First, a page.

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Washington Beat: NTSB Addresses Investigation Into TWA Flight 800 Crash

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The National Transportation Safety Board on Tuesday tried to clear up doubts about its official investigation into the cause of the tragic 1996 crash of TWA Flight 800. Washington bureau reporter Geoff Bennett filed the following report for NY1.

WASHINGTON, D.C. - At a press briefing closed to cameras, the NTSB said what it's always said: that what likely caused Flight 800 to crash into the Atlantic 17 years ago was an explosion in a fuel tank, a spark from a short-circuit in the plane's wiring.

Reporters were shown the ruins of the fuselage, reconstructed from bits and pieces salvaged from the waters off Long Island after the plane went down shortly after takeoff from John F. Kennedy International Airport.

The NTSB said it stands by its findings in spite of a new documentary that suggests a missile brought the plane down, killing all 230 people on board.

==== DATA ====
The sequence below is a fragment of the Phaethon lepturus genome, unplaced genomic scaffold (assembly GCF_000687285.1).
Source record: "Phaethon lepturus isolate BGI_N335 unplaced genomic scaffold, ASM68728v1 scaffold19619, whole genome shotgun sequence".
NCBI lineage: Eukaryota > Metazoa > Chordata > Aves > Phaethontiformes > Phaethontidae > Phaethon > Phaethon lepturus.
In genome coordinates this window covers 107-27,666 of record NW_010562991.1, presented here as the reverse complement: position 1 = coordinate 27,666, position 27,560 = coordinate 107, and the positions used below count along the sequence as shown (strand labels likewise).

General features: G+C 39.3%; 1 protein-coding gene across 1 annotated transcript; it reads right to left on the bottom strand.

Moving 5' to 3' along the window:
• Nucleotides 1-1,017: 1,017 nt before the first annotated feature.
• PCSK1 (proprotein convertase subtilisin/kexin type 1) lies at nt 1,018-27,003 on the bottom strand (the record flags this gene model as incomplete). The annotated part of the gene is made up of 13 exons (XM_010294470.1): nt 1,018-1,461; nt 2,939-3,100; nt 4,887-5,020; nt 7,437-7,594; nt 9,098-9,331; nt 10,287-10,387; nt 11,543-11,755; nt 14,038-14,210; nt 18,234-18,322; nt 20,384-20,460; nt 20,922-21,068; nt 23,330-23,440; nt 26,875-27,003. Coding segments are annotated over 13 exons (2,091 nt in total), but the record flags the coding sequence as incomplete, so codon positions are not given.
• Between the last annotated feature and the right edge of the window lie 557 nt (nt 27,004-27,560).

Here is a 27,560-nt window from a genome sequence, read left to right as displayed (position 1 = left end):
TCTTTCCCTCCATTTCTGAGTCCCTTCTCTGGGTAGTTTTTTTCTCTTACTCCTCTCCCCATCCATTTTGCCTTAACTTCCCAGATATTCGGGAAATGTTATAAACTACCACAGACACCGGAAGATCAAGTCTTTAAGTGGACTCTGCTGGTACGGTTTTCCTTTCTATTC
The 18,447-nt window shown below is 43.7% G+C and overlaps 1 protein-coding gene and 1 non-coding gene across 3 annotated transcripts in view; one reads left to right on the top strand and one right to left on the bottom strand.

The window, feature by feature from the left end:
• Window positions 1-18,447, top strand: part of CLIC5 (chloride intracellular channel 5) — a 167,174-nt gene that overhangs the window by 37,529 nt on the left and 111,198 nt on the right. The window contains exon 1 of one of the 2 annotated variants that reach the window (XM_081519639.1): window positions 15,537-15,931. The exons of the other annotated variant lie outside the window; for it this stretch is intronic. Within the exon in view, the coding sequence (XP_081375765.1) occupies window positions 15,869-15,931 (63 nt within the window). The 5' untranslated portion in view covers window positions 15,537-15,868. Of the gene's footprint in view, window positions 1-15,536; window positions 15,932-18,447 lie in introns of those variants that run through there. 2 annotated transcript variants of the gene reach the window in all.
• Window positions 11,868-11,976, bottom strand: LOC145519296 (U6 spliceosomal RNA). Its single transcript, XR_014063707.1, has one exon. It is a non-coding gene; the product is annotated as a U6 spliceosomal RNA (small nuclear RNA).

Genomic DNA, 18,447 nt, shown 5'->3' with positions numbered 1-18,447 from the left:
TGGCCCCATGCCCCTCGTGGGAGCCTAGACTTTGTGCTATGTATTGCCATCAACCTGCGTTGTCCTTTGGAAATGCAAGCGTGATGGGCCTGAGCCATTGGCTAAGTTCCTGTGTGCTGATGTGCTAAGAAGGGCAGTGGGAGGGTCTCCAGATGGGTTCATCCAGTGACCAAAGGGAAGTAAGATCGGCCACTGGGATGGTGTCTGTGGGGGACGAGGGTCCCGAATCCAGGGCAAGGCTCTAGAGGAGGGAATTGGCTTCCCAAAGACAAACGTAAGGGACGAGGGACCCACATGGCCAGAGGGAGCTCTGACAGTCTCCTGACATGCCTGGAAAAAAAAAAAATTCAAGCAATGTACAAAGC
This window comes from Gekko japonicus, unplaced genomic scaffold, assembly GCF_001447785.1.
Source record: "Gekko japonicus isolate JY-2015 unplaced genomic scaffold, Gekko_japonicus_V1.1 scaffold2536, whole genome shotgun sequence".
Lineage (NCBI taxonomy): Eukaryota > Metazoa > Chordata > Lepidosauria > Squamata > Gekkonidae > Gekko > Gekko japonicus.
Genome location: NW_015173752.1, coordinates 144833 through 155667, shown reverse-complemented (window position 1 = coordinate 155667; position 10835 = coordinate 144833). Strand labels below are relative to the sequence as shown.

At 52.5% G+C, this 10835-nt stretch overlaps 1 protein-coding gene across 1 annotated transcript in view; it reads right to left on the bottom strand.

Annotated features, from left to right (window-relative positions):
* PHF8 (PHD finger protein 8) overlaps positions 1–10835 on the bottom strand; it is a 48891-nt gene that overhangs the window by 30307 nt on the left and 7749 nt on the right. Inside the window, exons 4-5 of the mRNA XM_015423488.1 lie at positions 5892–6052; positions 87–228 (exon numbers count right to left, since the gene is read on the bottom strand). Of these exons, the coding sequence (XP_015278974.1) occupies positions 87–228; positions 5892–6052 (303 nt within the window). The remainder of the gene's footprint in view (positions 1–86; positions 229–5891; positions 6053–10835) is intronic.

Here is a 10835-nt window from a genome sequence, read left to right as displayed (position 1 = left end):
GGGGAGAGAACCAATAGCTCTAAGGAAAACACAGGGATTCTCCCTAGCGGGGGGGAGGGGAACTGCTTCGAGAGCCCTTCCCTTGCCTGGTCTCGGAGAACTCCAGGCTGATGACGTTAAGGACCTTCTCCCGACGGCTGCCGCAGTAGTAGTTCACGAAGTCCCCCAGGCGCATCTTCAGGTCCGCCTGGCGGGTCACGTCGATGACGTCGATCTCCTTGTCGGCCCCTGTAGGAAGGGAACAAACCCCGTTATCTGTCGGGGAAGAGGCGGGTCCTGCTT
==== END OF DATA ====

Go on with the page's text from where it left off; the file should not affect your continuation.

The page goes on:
Hank Hughes is a former NTSB investigator. He is now a purported whistle-blower.

"An external explosion caused the demise of TWA flight 800," Hughes said.

"When you look at the evidence, it shows that there was an external detonation that brought down this plane," said Tom Stalcup, a physicist who independently investigated the official NTSB report.

Though Hughes and Stalcup maintain the cause of that explosion came from outside the aircraft, they aren't as clear as to why the government would cover it up.

"Their motivation for covering it up? Well, if indeed what we are saying is true, I can imagine, I think your viewers can, too, that something could have occurred that could have be embarrassing that they may want to cover this up," Stalcup said. "I just don't want to speculate about what that was 'cause I haven't nailed that down yet."

NTSB investigators say a "streak of light" witnesses saw in the sky was actually burning fuel from the airplane after the initial explosion and not a missile, but the NTSB said it's reviewing a petition to reopen the investigation.

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